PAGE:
Inside a classroom in Jefferson-Morgan Elementary School, life skills and autistic support teacher Brittany McIntire is walking third-grader Ian Mason through a Halloween virtual reality game.
Ian is wearing virtual reality goggles. What he sees, McIntyre sees mirrored on her iPad. For the next few minutes, the two go through a simulation, working through questions and answers.
“Do you want to knock or ring the door bell?” McIntire asks as Ian approaches the door.
“Ring,” says Ian, pushing the door bell.
When a woman opens the door, holds out a tray of candy and says, “Happy Halloween,” McIntire prompts Ian, “What do you say?”
“Trick-or-treat! Whoa!” Ian answers excitedly, and reaches for a piece of candy.
It seems like a simple educational game any kid would play. But really, it’s so much more.
This VR system McIntire uses in her classroom is from Floreo, a Washington, D.C.-based company that uses technology to help children with autism and those on the autism spectrum to cultivate real-world skills and handle common social situations and unplanned events without them needing to be physically present in them.
For example, Floreo helps students in McIntire’s class to practice school hallway experiences, where students encounter peers in the halls and practice interacting and communicating with them.
Floreo also includes lessons on how students can handle cafeteria social skills, classroom social skills, police encounters, and hundreds more.
And, in VR, the lessons are repeatable and personalized.
“It’s so good for social interaction,” said McIntire, noting one lesson in which a student is sitting across the lunch table from classmates who are eating pizza. “(The students) say, ‘I like pizza, do you like pizza?’ and then the student is prompted to answer and say what kind they like. Just having that spontaneous conversation back and forth really helps them because in the real world, when they’re in the cafeteria, they can use that practice to actually interact with fellow peers.”
There also are calming and alerting experiences students can practice for those times when they get stressed or anxious.
Studies show a virtual reality environment makes it easier for children with autism, who may struggle to interpret nonverbal clues, to focus on a skill being taught in the lessons, and Sara Bates, J-M’s Director of Special Services, said the VR program is having a positive impact on the students.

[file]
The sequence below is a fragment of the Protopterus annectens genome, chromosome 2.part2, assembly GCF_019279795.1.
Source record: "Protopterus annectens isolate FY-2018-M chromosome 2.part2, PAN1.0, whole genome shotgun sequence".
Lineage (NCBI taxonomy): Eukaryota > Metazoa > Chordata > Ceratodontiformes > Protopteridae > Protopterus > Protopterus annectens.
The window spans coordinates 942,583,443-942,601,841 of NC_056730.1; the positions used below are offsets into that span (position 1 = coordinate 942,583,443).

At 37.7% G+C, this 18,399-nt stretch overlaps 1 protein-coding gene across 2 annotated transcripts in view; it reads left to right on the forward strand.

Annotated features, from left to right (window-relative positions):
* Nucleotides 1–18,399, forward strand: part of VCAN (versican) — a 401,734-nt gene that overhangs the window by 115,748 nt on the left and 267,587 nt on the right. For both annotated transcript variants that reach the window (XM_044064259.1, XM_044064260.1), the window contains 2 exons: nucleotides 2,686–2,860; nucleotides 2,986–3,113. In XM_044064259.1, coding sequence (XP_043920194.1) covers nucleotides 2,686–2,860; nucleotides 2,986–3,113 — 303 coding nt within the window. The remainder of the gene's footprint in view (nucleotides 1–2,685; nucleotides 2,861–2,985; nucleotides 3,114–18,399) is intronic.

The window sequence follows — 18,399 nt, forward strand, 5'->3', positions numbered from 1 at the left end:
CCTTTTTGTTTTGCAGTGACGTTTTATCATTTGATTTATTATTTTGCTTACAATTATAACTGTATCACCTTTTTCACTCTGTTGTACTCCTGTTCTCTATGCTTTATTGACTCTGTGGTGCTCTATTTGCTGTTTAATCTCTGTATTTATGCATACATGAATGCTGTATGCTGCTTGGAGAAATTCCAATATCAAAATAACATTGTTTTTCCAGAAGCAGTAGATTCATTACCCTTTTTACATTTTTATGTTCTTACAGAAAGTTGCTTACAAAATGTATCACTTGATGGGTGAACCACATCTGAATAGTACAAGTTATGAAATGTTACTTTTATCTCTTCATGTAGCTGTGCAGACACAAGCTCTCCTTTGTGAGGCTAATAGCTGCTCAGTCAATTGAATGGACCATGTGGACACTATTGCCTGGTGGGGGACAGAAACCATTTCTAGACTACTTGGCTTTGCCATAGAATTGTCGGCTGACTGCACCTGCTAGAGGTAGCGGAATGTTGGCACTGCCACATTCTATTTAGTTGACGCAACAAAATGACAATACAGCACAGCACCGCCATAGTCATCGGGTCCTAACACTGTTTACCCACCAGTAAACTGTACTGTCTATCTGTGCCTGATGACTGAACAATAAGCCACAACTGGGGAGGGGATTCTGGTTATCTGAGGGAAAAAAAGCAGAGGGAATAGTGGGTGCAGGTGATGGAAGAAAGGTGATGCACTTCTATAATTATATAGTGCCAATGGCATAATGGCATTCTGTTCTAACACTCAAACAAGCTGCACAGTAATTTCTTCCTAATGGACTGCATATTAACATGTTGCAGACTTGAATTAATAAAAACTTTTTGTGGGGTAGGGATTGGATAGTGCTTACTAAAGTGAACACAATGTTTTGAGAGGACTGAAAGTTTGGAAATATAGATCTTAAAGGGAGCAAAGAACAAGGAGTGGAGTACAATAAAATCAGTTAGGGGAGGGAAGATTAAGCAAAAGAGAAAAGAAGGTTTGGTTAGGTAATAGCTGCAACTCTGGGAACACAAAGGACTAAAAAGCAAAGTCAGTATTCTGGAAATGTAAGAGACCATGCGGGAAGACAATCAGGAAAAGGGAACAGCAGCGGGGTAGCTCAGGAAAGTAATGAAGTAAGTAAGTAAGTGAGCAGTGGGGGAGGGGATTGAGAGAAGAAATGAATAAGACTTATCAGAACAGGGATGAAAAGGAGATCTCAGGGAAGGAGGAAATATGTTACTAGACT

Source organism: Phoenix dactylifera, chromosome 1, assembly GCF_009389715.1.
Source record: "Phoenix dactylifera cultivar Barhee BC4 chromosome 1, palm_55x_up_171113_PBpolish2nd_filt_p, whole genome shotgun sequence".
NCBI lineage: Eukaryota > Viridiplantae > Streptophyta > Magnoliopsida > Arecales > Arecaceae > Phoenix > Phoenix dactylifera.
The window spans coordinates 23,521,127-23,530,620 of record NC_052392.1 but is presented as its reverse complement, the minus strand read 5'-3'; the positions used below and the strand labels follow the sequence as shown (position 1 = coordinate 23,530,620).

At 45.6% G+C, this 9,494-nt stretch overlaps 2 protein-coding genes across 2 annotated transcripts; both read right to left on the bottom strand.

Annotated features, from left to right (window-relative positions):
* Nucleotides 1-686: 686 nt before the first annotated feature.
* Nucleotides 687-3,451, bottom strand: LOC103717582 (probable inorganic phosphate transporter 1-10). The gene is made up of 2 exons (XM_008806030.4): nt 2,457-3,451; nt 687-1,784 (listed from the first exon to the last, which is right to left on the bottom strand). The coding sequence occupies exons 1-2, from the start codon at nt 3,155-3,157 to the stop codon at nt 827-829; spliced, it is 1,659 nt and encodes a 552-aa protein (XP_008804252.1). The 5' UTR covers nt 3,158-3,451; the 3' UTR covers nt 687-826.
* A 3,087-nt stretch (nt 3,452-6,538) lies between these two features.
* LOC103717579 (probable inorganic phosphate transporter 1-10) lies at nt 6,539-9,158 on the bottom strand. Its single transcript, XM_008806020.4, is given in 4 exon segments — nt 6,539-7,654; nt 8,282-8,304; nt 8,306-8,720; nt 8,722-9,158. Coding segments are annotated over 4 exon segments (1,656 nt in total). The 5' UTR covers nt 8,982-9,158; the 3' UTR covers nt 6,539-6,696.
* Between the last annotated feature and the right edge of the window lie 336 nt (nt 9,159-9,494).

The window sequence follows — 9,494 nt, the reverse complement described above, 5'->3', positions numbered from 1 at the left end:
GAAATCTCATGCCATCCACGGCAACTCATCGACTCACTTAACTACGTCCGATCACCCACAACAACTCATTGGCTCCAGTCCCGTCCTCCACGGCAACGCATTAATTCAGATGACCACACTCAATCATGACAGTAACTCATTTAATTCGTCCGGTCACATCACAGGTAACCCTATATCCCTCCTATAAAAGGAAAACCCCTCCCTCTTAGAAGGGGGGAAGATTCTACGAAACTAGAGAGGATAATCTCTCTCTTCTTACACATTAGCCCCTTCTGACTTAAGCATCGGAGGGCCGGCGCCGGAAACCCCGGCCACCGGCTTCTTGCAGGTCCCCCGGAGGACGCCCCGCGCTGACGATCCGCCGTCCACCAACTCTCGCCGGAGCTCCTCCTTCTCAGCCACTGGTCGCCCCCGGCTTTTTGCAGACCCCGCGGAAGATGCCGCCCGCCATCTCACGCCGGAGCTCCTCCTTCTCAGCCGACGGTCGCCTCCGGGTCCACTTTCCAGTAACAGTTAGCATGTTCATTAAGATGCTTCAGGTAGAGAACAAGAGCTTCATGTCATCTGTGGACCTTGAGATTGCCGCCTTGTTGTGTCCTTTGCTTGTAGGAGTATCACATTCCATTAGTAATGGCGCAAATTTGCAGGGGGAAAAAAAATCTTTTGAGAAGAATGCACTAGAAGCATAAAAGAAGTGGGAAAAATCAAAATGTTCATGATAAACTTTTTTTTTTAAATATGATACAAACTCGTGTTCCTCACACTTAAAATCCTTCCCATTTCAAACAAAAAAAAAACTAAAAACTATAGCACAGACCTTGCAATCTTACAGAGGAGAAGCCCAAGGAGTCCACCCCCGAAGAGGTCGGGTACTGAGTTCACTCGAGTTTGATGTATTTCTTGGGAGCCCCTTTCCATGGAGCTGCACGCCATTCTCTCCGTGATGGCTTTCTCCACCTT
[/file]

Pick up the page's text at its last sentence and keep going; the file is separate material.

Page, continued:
“There’s a ton of data that shows video modeling helps kids on the spectrum learn, so this takes that and builds on that concept, where it’s more than just video modeling. You’re actually in the video participating,” said Bates. “It’s been hugely beneficial.”
In addition to providing fun and relevant lessons for students, McIntire uses Floreo to track student progress and monitor what’s working for them.
“It’s going better than we even thought it would,” said McIntire. “The kids love it. For them, it’s just fun; they don’t even realize they’re learning and practicing skills. We actually call it ‘game time,’ but really it’s educational.”
Floreo was created by Vijay Ravindran, whose son is autistic. His mission is to help every child reach their full potential – the name Floreo, in fact, comes from the Latin root for the word “flourish.”
Jefferson-Morgan Superintendent Brandon Robinson said the elementary school launched the Floreo pilot program earlier this year and, based on positive results, plans to expand to the high school as early as next semester.
Teachers from other school districts have scheduled visits to J-M to see how Floreo works in the classroom.
“We look at innovative things for all of our kids, and sometimes it doesn’t fit in learning skills and autistic support classroom, but this is something that was made with exactly that intention, for those kids, and that’s what I’m most proud of,” said Robinson. “We’ve got all kinds of technology for all of our students, but this is tailor-made for our students.
“The first time I saw it in action, it was amazing to watch the students use it. We, all of us here, were smiling. It brings you joy to see what they’re getting out of it.”